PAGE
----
Japan to Change How It Regulates Crypto

  • Coincheck hack spurs decision for tighter laws
  • Japan’s crypto exchanges could be governed by Financial Instruments and Exchange Act
  • Law changes will enhance user protections 

The Japanese Financial Services Agency (FSA) is considering changes to the way it regulates cryptocurrency exchanges.

The amendments will mean crypto exchanges will be regulated by the Financial Instruments and Exchange Act (FIEA), instead of the current legal framework, the Payment Services Act. The FIEA obliges securities companies to manage customer funds and securities, such as stocks, separately from corporate assets.

Under the current legislation, cryptocurrencies are legally positioned as the same means of payment as electronic money. Should the FSA start regulating exchanges under the FEIA, crypto will be treated as a financial product. The FIEA move will also open up the possibility of introducing crypto derivatives.

The proposed changes will reportedly enhance user protection and the catalyst for the decision is the need to strengthen the legal framework for exchanges following the 523m NEM hack at Coincheck early this year. Following the hack, the FSA launched investigations into 15 unregistered exchanges, where it found various security and regulatory shortcomings in operations.

Earlier this month, The Japan Virtual Currency Exchange Association, an industry organization established in April, announced a new set of rules prohibiting the handling of anonymous virtual currency and proposed voluntary regulations based on the protection of customer assets.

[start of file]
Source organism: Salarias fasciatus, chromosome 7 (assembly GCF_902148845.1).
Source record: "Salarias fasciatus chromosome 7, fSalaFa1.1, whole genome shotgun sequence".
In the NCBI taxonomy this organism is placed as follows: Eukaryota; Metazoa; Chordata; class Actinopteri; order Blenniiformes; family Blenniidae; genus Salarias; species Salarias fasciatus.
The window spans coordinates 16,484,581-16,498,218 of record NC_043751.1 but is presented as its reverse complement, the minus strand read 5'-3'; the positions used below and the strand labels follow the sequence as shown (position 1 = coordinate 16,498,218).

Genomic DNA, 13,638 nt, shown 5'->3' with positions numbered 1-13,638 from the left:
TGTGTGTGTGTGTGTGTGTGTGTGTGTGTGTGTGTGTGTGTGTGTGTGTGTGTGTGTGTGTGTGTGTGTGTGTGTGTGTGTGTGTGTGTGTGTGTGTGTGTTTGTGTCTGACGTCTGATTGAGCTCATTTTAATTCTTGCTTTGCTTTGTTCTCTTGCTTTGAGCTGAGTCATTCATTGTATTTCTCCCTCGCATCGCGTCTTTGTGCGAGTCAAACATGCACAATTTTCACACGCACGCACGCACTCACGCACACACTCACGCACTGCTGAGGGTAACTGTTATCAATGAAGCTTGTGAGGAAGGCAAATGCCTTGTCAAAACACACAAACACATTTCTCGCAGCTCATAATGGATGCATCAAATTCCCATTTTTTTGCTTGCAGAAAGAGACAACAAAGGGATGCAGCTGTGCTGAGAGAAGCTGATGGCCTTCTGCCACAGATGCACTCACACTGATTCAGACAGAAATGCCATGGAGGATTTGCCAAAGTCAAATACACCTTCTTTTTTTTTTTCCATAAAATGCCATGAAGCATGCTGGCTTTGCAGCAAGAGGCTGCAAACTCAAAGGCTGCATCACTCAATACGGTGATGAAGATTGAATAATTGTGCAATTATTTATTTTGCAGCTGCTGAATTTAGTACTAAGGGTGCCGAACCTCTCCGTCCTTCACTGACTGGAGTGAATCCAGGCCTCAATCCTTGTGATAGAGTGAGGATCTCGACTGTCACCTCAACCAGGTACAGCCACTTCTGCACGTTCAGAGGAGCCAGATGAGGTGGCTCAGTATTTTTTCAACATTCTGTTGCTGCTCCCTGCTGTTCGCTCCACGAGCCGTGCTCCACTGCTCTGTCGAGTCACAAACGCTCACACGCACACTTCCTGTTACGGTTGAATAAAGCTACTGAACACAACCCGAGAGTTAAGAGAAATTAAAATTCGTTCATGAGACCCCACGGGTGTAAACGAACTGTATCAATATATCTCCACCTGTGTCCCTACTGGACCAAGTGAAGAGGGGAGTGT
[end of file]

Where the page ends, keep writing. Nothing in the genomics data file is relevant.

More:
U.S. Treasury Secretary Steve Mnuchin 'Fine' With Launch of Facebook’s Libra

The secretary of the U.S. Treasury, Steve Mnuchin, has revealed he is “fine” with the launch of the Facebook-led cryptocurrency Libra, as long as the project follows strict financial rules.

According to a report published by Bloomberg, Mnuchin revealed his thoughts on the Libra cryptocurrency while speaking in a Washington, D.C. hearing of the House Financial Services Committee, responding to a question from a lawmaker. He was quoted as saying:

I’m fine if Facebook wants to create a digital currency, but they need to be fully compliant. In no way can this be used for terrorist financing.

Since Libra was announced back in June of this year, Mnuchin revealed he has met with Facebook various times to discuss regulatory concerns, something that slowed the cryptocurrency’s pace towards its launch, expected in 2020.

The cryptocurrency is set to be governed by the Libra Association, and is reportedly going to be backed by fiat currencies and short-term U.S. Treasury bonds. Its backing in terms of fiat is set to consist of the European euro (18%), the Japanese yen (14%), the British pound (11%) and the Singaporean dollar (7%).

During the hearing, Mnuchin also addressed the U.S. potentially developing its own digital currency, and noted that both he and Federal Reserve Chairman Jerome Powell don’t see a need for it in the near future. Mnuchin stated:

Powell and I have discussed this – we both agree that in the near future, in the next five years, we see no need for the Fed to issue a digital currency.

The European central bank, according to a report, may launch its own digital currency if cash usage drops and is the private sector fails to create an efficient solution for cross-border payments, which the financial institution deemed too expensive.

Featured image via Unsplash.